# Evaluating definite integral

## Main Question or Discussion Point

I know the value of the following definite integral

$\int_{a}^{b}ydx$

I also have a realtion

$x=f(y)$

i.e. x is an explicit function of y but I do not have y as an explicit
function of x. The relation between x and y is generally non linear.

Now I want to get the following definite integral

$\int_{a}^{b}\left[\int ydx\right]xdx$

i.e. $\int ydx$ multiplied by x evaluated over the interval [a,b].

Is there an analytic (not numeric) way to evaluate this integral using
for example mean value or similar averaging technique?

Well, I think all you need to do is to find $dx$ in terms of $dy$ and then it should be simple since you already have $x$ in terms of $y$, just sub in the integral.

$dx=f'(y)dy$
$\displaystyle\large\therefore \int_a^b \left[\int ydx\right]xdx=\int_a^b \left[\int yf'(y)dy\right]f(y)f'(y)dy$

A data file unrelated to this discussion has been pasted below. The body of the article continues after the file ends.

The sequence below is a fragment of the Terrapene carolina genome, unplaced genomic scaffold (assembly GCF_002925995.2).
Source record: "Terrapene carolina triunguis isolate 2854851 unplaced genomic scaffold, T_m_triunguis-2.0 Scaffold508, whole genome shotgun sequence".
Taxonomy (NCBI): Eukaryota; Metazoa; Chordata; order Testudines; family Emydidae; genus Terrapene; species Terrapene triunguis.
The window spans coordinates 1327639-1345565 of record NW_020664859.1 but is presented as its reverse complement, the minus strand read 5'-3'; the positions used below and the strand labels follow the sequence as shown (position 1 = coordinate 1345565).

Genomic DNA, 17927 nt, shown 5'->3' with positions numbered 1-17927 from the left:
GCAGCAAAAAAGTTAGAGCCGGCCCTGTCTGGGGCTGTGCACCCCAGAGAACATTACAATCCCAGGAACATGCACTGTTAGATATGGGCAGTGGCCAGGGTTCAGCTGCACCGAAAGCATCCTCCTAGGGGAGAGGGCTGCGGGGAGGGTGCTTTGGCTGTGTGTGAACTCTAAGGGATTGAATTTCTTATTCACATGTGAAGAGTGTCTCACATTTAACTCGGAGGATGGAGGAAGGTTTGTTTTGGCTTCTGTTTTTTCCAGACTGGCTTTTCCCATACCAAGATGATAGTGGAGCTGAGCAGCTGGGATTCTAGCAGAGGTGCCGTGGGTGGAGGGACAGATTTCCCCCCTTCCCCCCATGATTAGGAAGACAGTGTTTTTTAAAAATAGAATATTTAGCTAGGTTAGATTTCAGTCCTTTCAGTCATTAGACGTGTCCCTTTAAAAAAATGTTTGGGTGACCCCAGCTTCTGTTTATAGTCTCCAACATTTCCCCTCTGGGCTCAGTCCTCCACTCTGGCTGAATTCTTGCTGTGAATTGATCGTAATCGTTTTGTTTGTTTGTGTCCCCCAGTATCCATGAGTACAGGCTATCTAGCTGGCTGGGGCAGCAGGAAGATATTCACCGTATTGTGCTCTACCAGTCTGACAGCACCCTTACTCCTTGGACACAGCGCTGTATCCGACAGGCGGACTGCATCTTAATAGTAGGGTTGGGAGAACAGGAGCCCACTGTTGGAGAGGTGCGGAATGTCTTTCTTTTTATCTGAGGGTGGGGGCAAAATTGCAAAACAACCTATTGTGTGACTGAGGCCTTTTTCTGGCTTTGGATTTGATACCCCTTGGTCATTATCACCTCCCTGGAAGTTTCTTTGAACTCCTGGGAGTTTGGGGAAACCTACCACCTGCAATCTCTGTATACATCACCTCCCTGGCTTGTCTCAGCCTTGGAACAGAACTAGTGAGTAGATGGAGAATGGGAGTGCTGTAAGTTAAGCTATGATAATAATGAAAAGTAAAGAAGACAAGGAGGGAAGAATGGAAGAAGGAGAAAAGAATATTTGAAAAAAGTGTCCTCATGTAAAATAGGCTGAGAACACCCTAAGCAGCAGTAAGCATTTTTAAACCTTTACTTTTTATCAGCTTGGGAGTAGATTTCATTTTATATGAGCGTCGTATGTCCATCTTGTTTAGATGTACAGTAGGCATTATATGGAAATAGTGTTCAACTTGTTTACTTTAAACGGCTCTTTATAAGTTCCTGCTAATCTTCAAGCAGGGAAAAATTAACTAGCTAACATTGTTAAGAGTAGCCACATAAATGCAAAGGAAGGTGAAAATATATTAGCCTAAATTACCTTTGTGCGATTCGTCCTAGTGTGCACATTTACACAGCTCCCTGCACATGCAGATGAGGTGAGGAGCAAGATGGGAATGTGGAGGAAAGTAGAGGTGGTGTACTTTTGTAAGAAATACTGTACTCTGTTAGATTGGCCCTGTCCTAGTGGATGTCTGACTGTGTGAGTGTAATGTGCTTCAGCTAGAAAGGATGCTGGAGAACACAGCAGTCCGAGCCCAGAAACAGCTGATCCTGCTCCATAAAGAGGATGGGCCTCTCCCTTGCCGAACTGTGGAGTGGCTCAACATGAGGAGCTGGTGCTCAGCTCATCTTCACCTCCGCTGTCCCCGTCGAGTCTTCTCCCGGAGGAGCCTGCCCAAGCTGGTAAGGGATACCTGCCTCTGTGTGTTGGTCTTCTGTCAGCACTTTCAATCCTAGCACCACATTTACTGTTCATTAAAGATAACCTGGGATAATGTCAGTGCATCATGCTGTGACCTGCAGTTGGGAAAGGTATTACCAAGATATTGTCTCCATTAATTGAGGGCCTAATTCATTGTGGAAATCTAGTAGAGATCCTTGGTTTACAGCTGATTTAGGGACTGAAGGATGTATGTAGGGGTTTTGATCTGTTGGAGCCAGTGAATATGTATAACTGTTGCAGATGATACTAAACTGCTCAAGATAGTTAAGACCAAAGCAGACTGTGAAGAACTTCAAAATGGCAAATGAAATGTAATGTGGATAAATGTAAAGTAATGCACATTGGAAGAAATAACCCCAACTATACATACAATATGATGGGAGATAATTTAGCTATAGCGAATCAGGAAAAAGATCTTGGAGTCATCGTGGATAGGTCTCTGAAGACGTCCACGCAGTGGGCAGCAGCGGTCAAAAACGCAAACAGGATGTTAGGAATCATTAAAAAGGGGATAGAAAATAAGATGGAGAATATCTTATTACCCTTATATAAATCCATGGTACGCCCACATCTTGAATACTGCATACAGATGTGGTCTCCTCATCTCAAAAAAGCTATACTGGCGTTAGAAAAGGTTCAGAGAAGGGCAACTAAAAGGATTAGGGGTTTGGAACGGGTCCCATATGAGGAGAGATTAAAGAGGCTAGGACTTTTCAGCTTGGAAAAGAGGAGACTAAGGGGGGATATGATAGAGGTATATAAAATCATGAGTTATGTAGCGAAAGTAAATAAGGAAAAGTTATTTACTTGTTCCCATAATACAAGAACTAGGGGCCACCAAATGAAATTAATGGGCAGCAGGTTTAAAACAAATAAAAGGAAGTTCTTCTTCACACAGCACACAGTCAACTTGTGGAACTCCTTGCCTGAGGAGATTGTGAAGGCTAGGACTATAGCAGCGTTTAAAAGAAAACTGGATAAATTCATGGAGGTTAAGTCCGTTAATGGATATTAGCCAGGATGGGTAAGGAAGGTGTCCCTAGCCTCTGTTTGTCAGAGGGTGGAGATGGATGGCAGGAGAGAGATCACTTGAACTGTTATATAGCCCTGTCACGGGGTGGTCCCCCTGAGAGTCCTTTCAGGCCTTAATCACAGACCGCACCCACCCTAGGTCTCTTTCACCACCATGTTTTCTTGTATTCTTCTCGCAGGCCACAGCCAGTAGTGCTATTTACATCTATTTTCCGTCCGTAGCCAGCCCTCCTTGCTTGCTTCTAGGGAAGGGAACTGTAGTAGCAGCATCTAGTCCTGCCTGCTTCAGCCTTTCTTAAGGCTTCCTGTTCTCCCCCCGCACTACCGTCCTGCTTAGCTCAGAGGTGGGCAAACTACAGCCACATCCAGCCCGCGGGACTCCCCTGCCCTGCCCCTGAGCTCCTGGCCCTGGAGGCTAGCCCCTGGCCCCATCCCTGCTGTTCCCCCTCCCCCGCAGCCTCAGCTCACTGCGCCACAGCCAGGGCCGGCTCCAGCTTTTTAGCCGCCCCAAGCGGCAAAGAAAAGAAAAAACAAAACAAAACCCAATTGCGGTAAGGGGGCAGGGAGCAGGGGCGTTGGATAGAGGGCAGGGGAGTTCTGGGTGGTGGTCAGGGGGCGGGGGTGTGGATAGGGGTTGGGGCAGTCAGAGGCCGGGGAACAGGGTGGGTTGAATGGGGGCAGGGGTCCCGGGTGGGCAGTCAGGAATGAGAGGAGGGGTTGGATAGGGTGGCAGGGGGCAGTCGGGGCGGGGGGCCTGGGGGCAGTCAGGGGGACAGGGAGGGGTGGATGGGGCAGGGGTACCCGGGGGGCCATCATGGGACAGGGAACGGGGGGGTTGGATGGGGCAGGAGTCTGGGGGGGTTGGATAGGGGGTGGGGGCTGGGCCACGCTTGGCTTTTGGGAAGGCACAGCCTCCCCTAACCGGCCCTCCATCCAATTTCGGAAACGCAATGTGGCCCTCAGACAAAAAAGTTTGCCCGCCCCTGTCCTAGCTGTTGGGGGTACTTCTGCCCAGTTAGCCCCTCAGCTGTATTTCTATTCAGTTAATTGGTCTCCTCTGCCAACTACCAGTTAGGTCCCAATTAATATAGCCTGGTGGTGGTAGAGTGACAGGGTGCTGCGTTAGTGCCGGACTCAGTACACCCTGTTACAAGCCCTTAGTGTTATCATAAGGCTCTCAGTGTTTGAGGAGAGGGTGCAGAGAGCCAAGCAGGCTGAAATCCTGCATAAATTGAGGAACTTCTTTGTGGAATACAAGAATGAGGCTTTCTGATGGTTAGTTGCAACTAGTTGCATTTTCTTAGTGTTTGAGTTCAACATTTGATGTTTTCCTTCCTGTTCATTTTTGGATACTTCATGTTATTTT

You already have the value of the integral $\displaystyle\large\int_a^b ydx=\int_a^b yf'(y)dy$

I believe (but do not recall) that there is a way to use sort of the "opposite" of the mean value theorem.

Also, if possible, it would simply be easy enough to take $f^{-1}(y)$

I like Serena
Homework Helper
I know the value of the following definite integral

$\int_{a}^{b}ydx$

I also have a realtion

$x=f(y)$

i.e. x is an explicit function of y but I do not have y as an explicit
function of x. The relation between x and y is generally non linear.

Now I want to get the following definite integral

$\int_{a}^{b}\left[\int ydx\right]xdx$

i.e. $\int ydx$ multiplied by x evaluated over the interval [a,b].

Is there an analytic (not numeric) way to evaluate this integral using
for example mean value or similar averaging technique?